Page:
A combined total of 40 volunteers and staff from ARC and the RSPB, along with a Countryfile film crew, joined forces to prepare the site for release- clearing encroaching Birch and Pine scrub and digging out sandy traces which, once mature, the lizards will use to lay their eggs in. Sand lizards are now established on all suitable ARCmanaged sites in the Weald so this kind of partnership work between conservation organisations is vital in continuing to restore this iconic species to its historic range. Being such habitat specialists in the UK, dependent on dry, sandy lowland heath or costal dunes, sand lizards are poor dispersers unwilling to traverse unsuitable habitat in order to reach areas which could support them. This is why reintroductions are such a vital part of their conservation to give them a helping hand onto sites where they can thrive. The juvenile lizards will have a chance to familiarise themselves with their new home and feed up for the winter before going into hibernation in October/November.
The footage taken on the day was broadcasted on Countryfile’s wildlife special back in October.
Species Profile Alpine newt (Mesotriton alpestris) Non-native © Fred Holmes
Behaviour Active between February and late September. Breed from March through to June. Lay light grey-brown eggs wrapping them individually in the leaves of pond plants. The larvae metamorphose in August, sometimes as late as September.
© Amanda Noble
Are they a threat to our native species? The answer is yes, they can be. Alpine newts are known carriers of the chytrid fungus (Bactrachocytrium dendrobatidis). This can cause the disease chytridiomycosis. Chytrid fungus is water-borne and can be accidentally spread between water bodies. Cases of chytrid infection have been discovered in some native amphibians in some parts of the UK. The fungus affects amphibians by attacking their skeleton and skin. Please get in touch if you think you have found one or to find out more and record your sighting, please visit the Alien Encounters website www.alienencounters.narrs.org.uk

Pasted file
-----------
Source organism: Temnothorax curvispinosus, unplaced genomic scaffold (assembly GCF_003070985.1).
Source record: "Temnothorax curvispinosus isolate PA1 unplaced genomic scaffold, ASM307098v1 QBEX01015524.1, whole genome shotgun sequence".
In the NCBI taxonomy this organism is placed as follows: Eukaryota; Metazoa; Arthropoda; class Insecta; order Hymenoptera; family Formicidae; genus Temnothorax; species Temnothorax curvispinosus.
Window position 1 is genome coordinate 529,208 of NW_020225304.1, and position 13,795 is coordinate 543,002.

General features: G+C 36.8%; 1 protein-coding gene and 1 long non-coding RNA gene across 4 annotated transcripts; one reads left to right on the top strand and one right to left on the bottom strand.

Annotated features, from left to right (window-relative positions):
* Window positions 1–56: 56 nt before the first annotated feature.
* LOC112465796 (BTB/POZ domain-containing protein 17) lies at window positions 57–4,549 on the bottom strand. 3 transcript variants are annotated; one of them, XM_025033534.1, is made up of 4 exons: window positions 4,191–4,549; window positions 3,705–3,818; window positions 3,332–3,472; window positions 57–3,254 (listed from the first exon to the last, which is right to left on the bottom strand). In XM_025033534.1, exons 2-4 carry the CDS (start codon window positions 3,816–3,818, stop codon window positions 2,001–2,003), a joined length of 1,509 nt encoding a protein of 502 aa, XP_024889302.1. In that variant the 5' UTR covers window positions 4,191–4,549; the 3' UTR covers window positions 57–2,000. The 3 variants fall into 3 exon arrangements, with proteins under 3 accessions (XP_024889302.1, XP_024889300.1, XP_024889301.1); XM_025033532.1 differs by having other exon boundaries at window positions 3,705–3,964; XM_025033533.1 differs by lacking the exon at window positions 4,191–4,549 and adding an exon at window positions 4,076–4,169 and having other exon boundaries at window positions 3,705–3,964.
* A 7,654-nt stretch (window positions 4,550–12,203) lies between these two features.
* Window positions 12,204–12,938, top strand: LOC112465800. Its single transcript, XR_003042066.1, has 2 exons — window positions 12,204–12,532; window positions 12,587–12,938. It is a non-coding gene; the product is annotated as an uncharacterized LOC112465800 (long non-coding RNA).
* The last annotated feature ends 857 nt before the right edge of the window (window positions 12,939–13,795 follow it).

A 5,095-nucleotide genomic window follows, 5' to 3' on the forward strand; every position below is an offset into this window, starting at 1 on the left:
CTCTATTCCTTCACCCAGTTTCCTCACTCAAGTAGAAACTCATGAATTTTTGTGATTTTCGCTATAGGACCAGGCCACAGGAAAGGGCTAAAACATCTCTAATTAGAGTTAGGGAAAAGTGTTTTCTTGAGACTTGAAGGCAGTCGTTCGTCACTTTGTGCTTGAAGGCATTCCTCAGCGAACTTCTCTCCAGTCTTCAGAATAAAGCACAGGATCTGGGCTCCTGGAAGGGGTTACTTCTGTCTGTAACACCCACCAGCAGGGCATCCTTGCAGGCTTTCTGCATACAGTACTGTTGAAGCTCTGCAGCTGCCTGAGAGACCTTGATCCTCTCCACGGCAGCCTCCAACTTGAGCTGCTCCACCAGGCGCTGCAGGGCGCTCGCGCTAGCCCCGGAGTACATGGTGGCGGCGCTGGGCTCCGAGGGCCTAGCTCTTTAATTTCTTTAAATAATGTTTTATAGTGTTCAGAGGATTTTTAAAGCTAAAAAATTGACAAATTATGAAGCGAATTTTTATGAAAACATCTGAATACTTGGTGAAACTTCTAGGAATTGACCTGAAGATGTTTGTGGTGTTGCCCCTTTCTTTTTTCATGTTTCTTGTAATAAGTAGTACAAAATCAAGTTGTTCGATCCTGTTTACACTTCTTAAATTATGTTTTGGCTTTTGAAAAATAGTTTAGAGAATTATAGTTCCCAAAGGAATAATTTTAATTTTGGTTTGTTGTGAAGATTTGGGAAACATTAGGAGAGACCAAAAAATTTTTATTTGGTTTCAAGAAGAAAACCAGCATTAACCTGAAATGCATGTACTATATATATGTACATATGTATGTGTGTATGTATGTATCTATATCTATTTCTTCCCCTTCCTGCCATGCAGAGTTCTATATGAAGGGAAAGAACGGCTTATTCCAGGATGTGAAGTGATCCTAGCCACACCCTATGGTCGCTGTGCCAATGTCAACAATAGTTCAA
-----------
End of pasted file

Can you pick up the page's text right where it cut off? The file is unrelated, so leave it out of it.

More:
Appearance/Colour Blue/black newt with an unmarked vividly coloured red or orange underside. Breeding males have a dark blue background colour with a light blue flash along the tail, a low smoothedged spotted crest along the length of the body and patterned flanks of black spots on a white or yellow background. Females have a mottled or marbled appearance in dark shades of blue with the same vivid underside as the males. Colours darken when on land and the skin has a granular appearance. Larva are dark with black spots and a long round tipped tail. © Fred Holmes
Habitat/Where to find them Native to central Europe. There are a few established populations in Britain, generally as a result of deliberate introductions into gardens and parks. In Britain, most introductions are based around garden ponds but ponds have been colonised in open woodland and grassland. Favours wooded areas, and vegetated fish-free ponds. © Fred Holmes
Herp Word Puzzle Grid
Insert each of the words below once only into the puzzle grid using the one done for you as a guide… there’s only one combination that works! N.B. They’re not in any order…. I C H T H Y O S A U R
Pelophylax Perezi Reptile Coronella Agilis
Rana Alytes Obstetricans Heathland Zamenis
Xenopus Frog Anguis
Answers in the next issue of Hop Gossip!
Amphibian and Reptile Conservation is a national wildlife charity striving for a world where amphibians and reptiles are safeguarded for future generations. With over 25 years experience in the wildlife sector we are committed to the conservation of frogs, toads, newts, snakes and lizards and the habitats on which they depend.